The main premise is the walls ability to foil the attacker's view of striking the goal. The goalkeepers wall is his/ or her fortress, how well you position the wall will give you an insight as to how well you will be able to defend your goal area.

    The wall will have to be positioned to cover your near post (depending on the angle of attack), as well as a good proportion of your goal, the goalkeeper will defend the opposing post and the distance in between him/herself and the wall.

    Overall, your positioning must be covering the side of the goal which is not covered by your defence. Constantly encouraging your wall is important because they are, in essence, your fortification and you are the last man/ or woman standing within it! If your wall does not hold well against attack, it will prove to be a one man battle against the whole opposing force…communication is pivotal.

    How do we align the wall into position effectively, again, communication! First, assess the angle of the ball and its direction. Second, select the amount of players to be utilised, call your players (by name, or hand signals, remember 4 clear fingers for a four man wall, utilise a loud voice also) and set them into position (use clear hand signals again). Thirdly, position your wall to cover the angle of the ball and a good proportion of your goal area. You will now be covering the uncovered section of your goal, while your wall covers the remainder.

  7. (7) Fundamentals - Goal Kicking & Distribution

    The modern game entails that a goalkeeper knows how to kick the ball (in essence act as a sweeper) and take their own goal kicks, this is necessary for placing the ball to your outfield players and also acting as a utility for outfield players to spread the ball in play.

    Goal kicking and sweeping help ease attack from opposing players. Using an outfield player to take your goal kicks depletes the number of outfield players on the field, therefore you have a player that's out of position and a defence that is more prone to quick counter attacks from the opposition.

    Each goalkeeper will have a specific, individual way in taking their goal kicks. Some goalkeepers may prefer attacking the ball from an angle, some head on, others taking a long-distance run up, and yet others taking their goal kicks with a short run up.

    Overall, it depends on the goalkeeper's ability and how much they practice proper technique. Goal kicking should be taught early on in young goalkeeper's development, especially if the goalkeeper is not taking regular weekly intervals playing in outfield.

    Goalkeepers should learn to aim for distance and height with their goal kicks. To gain both height and distance entails visualisation (where you want the ball to go), and again proper technique.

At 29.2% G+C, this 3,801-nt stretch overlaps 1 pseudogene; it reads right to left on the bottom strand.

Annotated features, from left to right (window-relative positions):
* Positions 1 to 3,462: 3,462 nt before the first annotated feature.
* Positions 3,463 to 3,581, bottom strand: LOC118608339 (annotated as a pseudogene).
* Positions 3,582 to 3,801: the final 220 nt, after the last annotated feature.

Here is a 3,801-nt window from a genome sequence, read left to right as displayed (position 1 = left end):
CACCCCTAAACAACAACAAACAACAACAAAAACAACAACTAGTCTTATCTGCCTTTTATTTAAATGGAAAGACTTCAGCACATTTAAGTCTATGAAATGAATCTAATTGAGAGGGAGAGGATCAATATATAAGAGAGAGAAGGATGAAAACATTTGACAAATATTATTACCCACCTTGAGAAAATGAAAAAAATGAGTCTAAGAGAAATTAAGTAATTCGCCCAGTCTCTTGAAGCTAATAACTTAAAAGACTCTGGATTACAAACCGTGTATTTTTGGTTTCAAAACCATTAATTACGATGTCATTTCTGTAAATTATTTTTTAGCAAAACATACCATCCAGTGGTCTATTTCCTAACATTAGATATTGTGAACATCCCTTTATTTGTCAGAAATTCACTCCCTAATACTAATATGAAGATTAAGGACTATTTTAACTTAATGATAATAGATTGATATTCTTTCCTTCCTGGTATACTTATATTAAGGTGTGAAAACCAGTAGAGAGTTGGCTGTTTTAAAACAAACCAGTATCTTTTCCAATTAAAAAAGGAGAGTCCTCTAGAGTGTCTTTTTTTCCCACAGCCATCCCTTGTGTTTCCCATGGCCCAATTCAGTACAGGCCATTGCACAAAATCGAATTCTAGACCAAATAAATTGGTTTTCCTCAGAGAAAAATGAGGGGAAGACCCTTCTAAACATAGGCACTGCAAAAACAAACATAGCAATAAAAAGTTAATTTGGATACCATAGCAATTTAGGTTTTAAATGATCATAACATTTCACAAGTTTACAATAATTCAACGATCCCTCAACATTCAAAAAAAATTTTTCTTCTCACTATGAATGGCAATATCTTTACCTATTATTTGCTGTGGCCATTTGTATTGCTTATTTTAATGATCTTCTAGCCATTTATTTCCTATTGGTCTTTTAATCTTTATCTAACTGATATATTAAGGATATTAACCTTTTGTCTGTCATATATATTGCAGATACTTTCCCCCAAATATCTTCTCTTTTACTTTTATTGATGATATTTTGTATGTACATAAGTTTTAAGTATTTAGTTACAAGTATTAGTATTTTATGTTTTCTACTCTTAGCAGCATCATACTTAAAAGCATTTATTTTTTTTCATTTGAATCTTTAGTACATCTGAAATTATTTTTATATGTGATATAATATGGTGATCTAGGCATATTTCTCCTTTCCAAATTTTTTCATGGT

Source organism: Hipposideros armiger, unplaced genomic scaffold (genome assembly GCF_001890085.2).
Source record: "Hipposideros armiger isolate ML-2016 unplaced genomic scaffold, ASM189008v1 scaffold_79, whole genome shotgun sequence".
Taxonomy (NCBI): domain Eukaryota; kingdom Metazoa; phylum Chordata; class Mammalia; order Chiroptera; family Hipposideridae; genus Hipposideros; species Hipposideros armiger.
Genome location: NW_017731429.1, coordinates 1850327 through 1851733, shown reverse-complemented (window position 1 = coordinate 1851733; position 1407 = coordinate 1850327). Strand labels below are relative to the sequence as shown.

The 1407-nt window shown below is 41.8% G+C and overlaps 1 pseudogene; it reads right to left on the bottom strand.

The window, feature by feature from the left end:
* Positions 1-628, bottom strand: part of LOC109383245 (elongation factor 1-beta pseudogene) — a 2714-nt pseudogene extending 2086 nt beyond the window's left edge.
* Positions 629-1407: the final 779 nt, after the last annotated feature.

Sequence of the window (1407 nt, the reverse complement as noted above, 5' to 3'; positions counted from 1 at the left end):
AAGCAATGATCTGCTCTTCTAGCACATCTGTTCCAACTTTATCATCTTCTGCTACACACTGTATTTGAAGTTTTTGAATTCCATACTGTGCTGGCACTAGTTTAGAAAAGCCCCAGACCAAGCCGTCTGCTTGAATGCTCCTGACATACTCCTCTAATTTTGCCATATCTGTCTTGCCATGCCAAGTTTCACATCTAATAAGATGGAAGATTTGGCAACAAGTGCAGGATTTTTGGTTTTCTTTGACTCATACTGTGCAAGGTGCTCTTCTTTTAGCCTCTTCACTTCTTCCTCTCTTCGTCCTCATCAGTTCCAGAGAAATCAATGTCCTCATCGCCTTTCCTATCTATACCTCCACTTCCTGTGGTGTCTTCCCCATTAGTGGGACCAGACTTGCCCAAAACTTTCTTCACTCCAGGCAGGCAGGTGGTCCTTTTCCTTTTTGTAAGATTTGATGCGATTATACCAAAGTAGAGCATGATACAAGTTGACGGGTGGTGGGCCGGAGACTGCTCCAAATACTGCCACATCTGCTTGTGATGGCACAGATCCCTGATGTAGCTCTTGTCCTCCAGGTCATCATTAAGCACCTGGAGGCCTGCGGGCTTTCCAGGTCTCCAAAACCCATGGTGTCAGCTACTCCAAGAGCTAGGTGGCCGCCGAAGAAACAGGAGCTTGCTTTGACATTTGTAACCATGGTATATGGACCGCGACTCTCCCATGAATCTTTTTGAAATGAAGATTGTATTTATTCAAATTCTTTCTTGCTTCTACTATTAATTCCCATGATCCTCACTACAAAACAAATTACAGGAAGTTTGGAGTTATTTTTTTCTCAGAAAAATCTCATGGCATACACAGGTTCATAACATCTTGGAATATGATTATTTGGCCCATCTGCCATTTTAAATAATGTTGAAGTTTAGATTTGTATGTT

Visualisation & Technique

    Visualisation is of utmost importance for any young goalkeeper to succeed in any situation that they may encounter between the sticks, none more so than with a goal kicking situation. Poor goal kicking technique can lead to quick counter plays by opposition players.

    On the other hand, well placed goal kicks will allow for better opportunities for your attack to make quick counter plays into the oppositions half. Overall, well placed goal kicks will allow a goalkeeper to get the ball out of your half, and allow for your team to counter attack in the opposition's field of play.

    For our goal kicks to be effective, we must be able to visualise where we want the ball to travel, how we want the ball to be placed, who is the outfield player that will receive it? There are many questions that a goalkeeper must ask during a goal-kicking situation, and all of these decisions must be split second.

    For a young goalkeeper, a good technique to use is what I like to call the salute. By placing your hand in the air, the goalkeeper signals an outfield player, the outfield player should respond with their hand in the air also, this gives the goalkeeper a visual cue as to where he/she wants the ball to go, before the kick is taken.

    Some young goalkeepers have trouble kicking from flat surfaces. Another good technique is digging up a little divot, so the ball lies above the surface. Keeping a slight angle for the run up (depending on the goalkeepers style), I signal my players in the outfield, and then follow through with the kick.

    The goalkeeper must aim at kicking at a point centred and under the ball (we must always keep eye contact with this point during the run-up) with the opposing (plant) foot parallel with the kicking foot when you make contact with the ball. When contact is made, the goalkeeper's body should be leaning slightly backward, the kicking leg should follow through from backward flexion to forward extension.

    At all times we must always remember that key word momentum! Both power and momentum are pivotal in allowing the ball to travel well into the opposing half, at the same time, momentum and power allows the ball to travel to your attacking players , who are then in a better position to attack their goals.

    Training for leg power and strength are very important. Technique alone does not suffice, this should be emphasized during training drills. Kicking drills should always be emphasized in a training program for a goalkeeper, either at the beginning of the training session or toward the end.

    Trainers must always be aware of the necessity of proper kicking technique, and we must realise that every goalkeeper is different, and each goalkeeper will feel comfortable with their own specific technique. If a goalkeeper finds a kicking technique that he or she likes and is successful utilising it in play, trainers must then endeavour to encourage the development of the specific kicking technique through repetition during training and positive reinforcement.

    Straight Kicks, Side Kicks and Drop Kicks from the Hand

    Straight Kick (or punt)

    Kicking the ball from the hand can be done in varying ways. A Straight kick is where the goalkeeper releases from their hand with their kicking leg and body directly in line with one another. These types of kicks are usually well utilised to get great height and distance.